Tuesday, July 16, 2013

A Weekend in Johannesburg

Unfortunately my week consisted of extremely boring clinicals because of how repetitive all the motions are in observing the same kinds of routine services and ordinary health cases. Nothing really seems new anymore. In addition to my riveting work week, I also took my Setswana final and my Environmental Public Health Final, both of which were great fun (...but not really). My Environmental Public Health Final really showed me how different the education system is here in Bots...and how much I don't like it. We literally had to study for a test for a class that we only had three times and therefore had absolutely no idea what to expect! Enough of that boring stuff though. 

Thursday was the 4th of July and so a bunch of us attended a party thrown by the US Embassy but it was pretty disappointing because the food wasn't that great and the fire workers literally did not get off the ground...and it was actually really strange to see so many Americans in one place. My group also decided to throw a party for all of us in one of our dorm rooms so we had a blast with that, and the next morning I was off to Johannesburg! 

Brown Sugar Backpackers!

The first thing that I noticed about Joberg is how big it is. But really, it could have easily passed as New York or Chicago. We arrived in the evening on Friday and had an amazing (yes really that good) dinner at our backpacker called Brown Sugar, a quaint little hostel type place situation on a hill overlooking the city. We went out that night but nothing really interesting occurred so that's all I'll say about that. Except for the fact that it was FREEZING walking around trying to find a good bar to go to. Oh wait, I almost forget to mention this. So Joberg is a pretty dangerous city to live in and walk around, especially at night. For instance, we learned that cars don't stop at red lights at night but rather treat them as stop signs because if a car stops for too long it will become an easy target for getting carjacked. Nice right? On a happier note, on Friday we celebrated my friend Abigail's 21st birthday!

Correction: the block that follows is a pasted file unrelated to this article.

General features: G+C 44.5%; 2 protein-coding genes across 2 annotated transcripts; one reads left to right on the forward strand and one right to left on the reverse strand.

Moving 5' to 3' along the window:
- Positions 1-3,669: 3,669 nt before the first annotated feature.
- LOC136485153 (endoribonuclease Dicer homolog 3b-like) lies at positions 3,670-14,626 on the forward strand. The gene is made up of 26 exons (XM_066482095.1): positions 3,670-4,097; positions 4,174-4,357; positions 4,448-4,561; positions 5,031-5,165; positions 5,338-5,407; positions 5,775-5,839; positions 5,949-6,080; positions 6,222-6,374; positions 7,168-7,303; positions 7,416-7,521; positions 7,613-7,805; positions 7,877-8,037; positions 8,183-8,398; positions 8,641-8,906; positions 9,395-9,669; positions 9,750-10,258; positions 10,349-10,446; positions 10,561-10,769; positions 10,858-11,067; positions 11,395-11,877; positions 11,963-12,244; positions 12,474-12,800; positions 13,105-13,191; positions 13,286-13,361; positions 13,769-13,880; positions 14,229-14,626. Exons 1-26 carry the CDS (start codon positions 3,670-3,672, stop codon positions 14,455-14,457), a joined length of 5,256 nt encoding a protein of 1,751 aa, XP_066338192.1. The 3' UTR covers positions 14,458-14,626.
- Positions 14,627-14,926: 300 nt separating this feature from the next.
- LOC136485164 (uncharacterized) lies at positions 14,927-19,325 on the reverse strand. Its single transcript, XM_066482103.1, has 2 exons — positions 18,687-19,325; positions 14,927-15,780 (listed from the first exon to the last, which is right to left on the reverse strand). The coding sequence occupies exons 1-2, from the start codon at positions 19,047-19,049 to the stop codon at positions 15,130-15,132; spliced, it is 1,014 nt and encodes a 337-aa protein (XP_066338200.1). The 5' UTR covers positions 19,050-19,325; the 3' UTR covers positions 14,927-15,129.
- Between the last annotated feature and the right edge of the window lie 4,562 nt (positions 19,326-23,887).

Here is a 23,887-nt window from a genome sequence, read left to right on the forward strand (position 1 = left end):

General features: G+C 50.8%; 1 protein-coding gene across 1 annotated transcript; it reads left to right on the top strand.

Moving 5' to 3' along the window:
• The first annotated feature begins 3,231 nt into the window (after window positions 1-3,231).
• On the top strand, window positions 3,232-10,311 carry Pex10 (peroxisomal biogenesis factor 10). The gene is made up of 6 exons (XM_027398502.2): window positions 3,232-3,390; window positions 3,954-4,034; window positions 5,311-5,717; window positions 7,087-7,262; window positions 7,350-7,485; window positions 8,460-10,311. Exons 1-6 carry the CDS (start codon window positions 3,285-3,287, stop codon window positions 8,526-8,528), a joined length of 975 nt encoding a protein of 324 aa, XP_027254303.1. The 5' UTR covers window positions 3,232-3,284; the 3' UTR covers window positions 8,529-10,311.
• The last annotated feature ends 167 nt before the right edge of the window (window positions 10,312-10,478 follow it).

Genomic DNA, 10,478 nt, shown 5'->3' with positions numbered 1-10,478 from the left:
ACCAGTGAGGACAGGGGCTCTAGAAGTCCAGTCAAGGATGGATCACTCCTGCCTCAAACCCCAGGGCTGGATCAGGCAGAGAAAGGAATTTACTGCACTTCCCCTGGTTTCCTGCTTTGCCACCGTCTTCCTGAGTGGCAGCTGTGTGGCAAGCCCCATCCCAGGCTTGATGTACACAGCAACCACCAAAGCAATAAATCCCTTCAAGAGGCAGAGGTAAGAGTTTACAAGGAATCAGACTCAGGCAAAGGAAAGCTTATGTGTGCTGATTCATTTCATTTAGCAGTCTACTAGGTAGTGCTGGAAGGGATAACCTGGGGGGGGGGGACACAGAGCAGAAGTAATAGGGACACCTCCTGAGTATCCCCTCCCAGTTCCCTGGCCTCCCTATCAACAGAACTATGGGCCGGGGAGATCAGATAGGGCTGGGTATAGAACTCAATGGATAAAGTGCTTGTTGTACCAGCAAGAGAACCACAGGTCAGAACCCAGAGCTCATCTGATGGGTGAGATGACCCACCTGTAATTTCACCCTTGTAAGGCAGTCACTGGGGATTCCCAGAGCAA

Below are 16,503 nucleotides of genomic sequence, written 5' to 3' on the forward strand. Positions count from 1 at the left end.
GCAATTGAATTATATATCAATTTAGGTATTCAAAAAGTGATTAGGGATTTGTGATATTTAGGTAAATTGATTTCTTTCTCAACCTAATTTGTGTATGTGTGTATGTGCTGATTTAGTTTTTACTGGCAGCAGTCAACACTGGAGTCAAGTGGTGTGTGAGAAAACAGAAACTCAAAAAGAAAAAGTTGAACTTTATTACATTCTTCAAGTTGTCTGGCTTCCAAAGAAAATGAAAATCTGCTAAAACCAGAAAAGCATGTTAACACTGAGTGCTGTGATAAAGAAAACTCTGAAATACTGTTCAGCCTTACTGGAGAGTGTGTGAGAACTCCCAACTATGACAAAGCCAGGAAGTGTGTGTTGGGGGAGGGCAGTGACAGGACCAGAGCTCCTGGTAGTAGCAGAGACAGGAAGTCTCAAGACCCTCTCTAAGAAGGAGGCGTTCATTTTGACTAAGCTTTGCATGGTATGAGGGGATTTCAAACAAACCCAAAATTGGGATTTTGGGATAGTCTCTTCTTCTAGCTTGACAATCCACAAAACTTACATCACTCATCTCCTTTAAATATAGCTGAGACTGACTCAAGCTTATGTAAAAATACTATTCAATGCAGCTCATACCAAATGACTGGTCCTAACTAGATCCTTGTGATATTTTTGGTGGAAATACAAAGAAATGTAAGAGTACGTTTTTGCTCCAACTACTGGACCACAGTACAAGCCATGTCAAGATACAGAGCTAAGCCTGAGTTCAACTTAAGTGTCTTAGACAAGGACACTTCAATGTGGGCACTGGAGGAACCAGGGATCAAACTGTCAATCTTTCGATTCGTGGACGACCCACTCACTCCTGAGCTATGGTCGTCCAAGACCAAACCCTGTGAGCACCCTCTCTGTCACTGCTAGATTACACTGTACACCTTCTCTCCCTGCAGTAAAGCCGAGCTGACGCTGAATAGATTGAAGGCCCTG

At the Top of Africa!
The next day we started out early to meet our tour guide for the day. Or first stop was the tallest building in South Africa where we got to see some really awesome views of Joberg despite the clouds looming all around us. 

After that we continued on to visit the town of Soweto, a really rural village where Nelson Mandela actually lives when he comes to Joberg. While we learned that Joberg is a pretty dangerous city to live in, the opposite is actually true of Soweto which is surprising considering how much poverty and lack of education there is. We got a tour of Soweto from a local guide that lives in the village and uses the tours to educate people the people living in Soweto that are defying the odds and going to school and trying to change their circumstances instead of sitting back and feeling sorry for themselves and not trying to work as hard as they can. 

Nothing more gorgeous than smiling kids
As we were walking around Soweto, kids came up to us and asked our names and if we had anything to give them. We were told that they would do this and that we could give them sweets or fruit but not money. We got to see the inside of a single family house that had two incredibly teeny rooms with two beds that were in the same room as the kitchen stove and table. The walls were covered with newpaper for insulation and there we cracks in the ceiling everywhere. Five people live in this house. We talked to one of the girls that lives there and learned that she is one of the exceptions. She is studying at University and wants to become a lawyer one day. Perhaps even a magistrate. The local guide kept telling us that it was offensive to taken pictures of everything we were seeing but I still really couldn't feel comfortable taking pictures (though of course I did anyway to document the experience and what I was witnessing). There's just something that seems very hierarchical about a group of white kids walking around a poor village and taking pictures of everything, shocked and astonished in disbelief. And while I'm not saying that I sent shocked by the extreme poverty, I just wish there were other ways to ingrain the images in my mind for reflection besides whipping out a technological device that I bet the majority of the people living in Soweto have never even held in the hands. At the end of the tour we were asked if we would buy sweets for the kids. We all pulled out some Rand (South African currency) and bought a bunch of tiny candies and oranges. The kids have obviously done this many times because they all immediately formed a line to receive the food. When I handed a child a piece of candy, they almost robotically clapped their hands and bowed their head in gratitude. Although I was happy to give them something sweet to make them smile, the whole process didn't really sit well with me.